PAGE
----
top of page
  • Writer's pictureKenneth Pazder

THINK TWICE before “just adding a name” to your title

1. What does it legally mean to add someone’s name to your title?

In BC you have to file an electronic FORM A land transfer at the Land Titles Office to add someone’s name to your property title.

However by doing so, you are doing more than just adding a name. You (“the transferor”) are legally transferring an interest in the property to the other person (“the transferee”). He or she will then be a co-owner of your property.

The transfer of interest could be anything from the whole fee simple to a half interest, quarter interest or something much smaller like a one per cent interest.

2. Does money have to change hands?

No. The land titles office will accept a $1.00 and other good and valuable consideration entry.

3. What are the ramifications of transferring an interest to someone else?

Apart from another person now owning part of your property there could also be tax consequences.


In BC, there may be Property Transfer Tax (“PTT”) consequences. PTT is provincial tax payable on the fair market value of the interest in the property being transferred.

It is 1% on the first $200,000 and 2% on values over that amount and 3% on amounts over $2,000,000. If the transferee is a foreign national or a foreign corporation the PTT can jump by a further 15% in certain circumstances.

Unless there is an exemption (like the transfer of an interest in a principal residence)* PTT is payable regardless of whether any money changes hands.

So let’s say that you add your wife to the title of a rental property that is worth $600,000. If she acquires a half interest that will trigger PTT of $4,000 regardless of whether she paid full market value or $1.00.

*see s.14 Property Transfer Tax Act for a list of exemptions from this tax


Capital gains tax is a federal tax which is triggered when a property is transferred and a capital gain is made.

Generally, a capital gain is an increase in the value of capital (i.e. your property) from its original price (the adjusted cost base (“ACB”)).

Capital gains are taxable on 50% of the capital gain at the transferor’s marginal tax rate

Let’s assume in the previous example that the rental property was originally purchased for $300,000 and now has appreciated to $600,000. Transferring a half interest to the owner’s wife would trigger a $300,000 capital gain, half of which is taxable. If the transferor’s marginal tax rate was 50%, he would end up paying approximately $75,000 in tax for the privilege of adding his wife to the title.

Again, unless there is an exemption, capital gains tax is payable whether money changes hands or not based on the increase in value of the property.

4. Can’t you just remove the person’s name from title?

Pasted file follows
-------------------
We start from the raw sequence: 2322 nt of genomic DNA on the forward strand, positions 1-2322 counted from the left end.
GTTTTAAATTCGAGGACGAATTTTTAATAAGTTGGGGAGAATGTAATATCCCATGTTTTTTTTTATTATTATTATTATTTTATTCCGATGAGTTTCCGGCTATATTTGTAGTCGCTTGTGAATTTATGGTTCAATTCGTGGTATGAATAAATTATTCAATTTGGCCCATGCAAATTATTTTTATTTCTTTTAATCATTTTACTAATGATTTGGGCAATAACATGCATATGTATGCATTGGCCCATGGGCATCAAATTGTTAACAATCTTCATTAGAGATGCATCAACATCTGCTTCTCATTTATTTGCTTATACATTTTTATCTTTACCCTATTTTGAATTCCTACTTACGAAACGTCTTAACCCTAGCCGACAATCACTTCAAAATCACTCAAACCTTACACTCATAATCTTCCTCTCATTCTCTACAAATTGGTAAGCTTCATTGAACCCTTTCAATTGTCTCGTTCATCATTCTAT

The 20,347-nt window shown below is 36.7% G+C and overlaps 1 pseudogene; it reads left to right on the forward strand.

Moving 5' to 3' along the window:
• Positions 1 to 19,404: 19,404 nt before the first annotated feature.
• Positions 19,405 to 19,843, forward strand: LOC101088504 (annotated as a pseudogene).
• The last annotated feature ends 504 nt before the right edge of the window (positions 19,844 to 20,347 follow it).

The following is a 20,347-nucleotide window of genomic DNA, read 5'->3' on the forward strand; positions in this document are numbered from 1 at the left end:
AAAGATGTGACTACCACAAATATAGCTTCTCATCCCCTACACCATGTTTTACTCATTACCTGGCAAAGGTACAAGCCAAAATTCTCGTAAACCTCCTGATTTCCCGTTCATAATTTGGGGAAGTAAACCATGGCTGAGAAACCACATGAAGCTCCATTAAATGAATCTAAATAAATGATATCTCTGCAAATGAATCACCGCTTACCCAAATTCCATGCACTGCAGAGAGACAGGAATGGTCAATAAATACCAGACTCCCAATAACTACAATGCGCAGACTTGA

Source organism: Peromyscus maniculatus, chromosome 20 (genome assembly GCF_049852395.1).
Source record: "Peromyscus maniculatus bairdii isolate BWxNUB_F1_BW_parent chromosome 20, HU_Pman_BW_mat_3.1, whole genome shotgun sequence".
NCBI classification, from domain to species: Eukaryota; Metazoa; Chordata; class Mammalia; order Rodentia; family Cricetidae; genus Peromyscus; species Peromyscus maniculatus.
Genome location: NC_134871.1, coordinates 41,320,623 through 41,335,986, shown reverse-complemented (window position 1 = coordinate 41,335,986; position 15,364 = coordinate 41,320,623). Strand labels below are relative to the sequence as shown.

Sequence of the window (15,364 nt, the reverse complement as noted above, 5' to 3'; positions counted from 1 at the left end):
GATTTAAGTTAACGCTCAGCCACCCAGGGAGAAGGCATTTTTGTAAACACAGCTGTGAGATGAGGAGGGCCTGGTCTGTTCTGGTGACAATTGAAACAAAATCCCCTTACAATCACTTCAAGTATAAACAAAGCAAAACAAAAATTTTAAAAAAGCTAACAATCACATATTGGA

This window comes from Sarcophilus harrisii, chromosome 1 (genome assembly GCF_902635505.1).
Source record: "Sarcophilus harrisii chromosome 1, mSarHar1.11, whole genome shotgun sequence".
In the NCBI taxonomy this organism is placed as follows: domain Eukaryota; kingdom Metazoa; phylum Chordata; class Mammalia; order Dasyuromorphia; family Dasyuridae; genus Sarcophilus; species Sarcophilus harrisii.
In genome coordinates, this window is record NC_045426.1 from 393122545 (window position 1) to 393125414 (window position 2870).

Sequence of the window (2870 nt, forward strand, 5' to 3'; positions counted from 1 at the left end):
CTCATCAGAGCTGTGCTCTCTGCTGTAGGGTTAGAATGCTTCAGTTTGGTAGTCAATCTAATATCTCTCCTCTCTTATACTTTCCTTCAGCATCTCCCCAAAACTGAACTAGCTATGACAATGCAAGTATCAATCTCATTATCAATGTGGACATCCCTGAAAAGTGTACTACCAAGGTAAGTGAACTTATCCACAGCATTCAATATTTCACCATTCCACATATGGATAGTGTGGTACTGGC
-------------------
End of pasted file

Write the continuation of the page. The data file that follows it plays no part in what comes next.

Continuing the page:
No. The transferee becomes the legal owner of the interest. He or she must agree to transfer it back to you and similarly execute an electronic FORM A land transfer.

That person will then incur the same tax ramifications as noted above.

5. Insurance

Unless you notify your insurance company of the change of title, your home insurance policy will likely become void (as the insurer will consider that title transfer as a change in the insurable risk). This is only something you will find out about when you make a large claim on your policy.

6. Avoiding Probate Fees

By adding your adult children to your title as joint tenants (meaning that all parties have equal interests and a right of survivorship), the owner can avoid BC probate taxes (which are euphemistically referred to as “fees”) of approximately 1.4% on the estate.

Assuming that the property is a principal residence (valued at $1M) and therefore not subject to capital gains or PTT, your estate would save $14,000 in probate fees upon your death by having the kids as joint tenants (plus legal fees to probate the estate).

However in the meantime, the kids are co-owners of the property who must consent to any sale or mortgage (and in fact, they will have to sign any new mortgage or mortgage renewal as well).

If your child gets married (or lives with someone continuously for 2 years in a marriage-like relationship) their spouse will acquire a 50% interest in (any increase) in the value of their share of the property under the Family Law Act (unless exempted by a marriage agreement). Thus, you could end up having to buy out an ex-spouse’s interest in your property if you wanted it back.

Lastly, if your child gets into financial hot water by virtue of a failed business venture, MVA (where he is underinsured), gambling debt or other, his share of the property can be encumbered by a judgment -again making it problematic to re-transfer if your plans change.


Just “adding a name” to your title has real legal, tax and other consequences.

Even transferring an interest in a “principal residence” (which can seem like a safe bet at least from a tax perspective) can result in PTT, capital gains and even business tax consequences in certain unusual circumstances.

That is why it is essential to obtain professional advice from your lawyer and accountant to ensure that transferring a part of your title makes both good business and legal sense AND that there are no unpleasant surprises after the fact.

©Pazder Law Corporation (2017)

1410 – 800 W. Pender St. Vancouver, BC, V6C 2V6 Tel: 604 682-1509 Fax: 604-682-3196

Questions? Call Kenneth Pazder or Melissa Valana (604-682-1509) at Pazder Law Corporation anytime for a free consultation.

Disclaimer: The foregoing is for information purposes only and not intended as legal advice to the reader. Always consult with an experienced real estate lawyer when modifying the standard real estate contract in use in BC. In addition statutory law as well as case law may change from time to time which could render this analysis inaccurate in the future.



bottom of page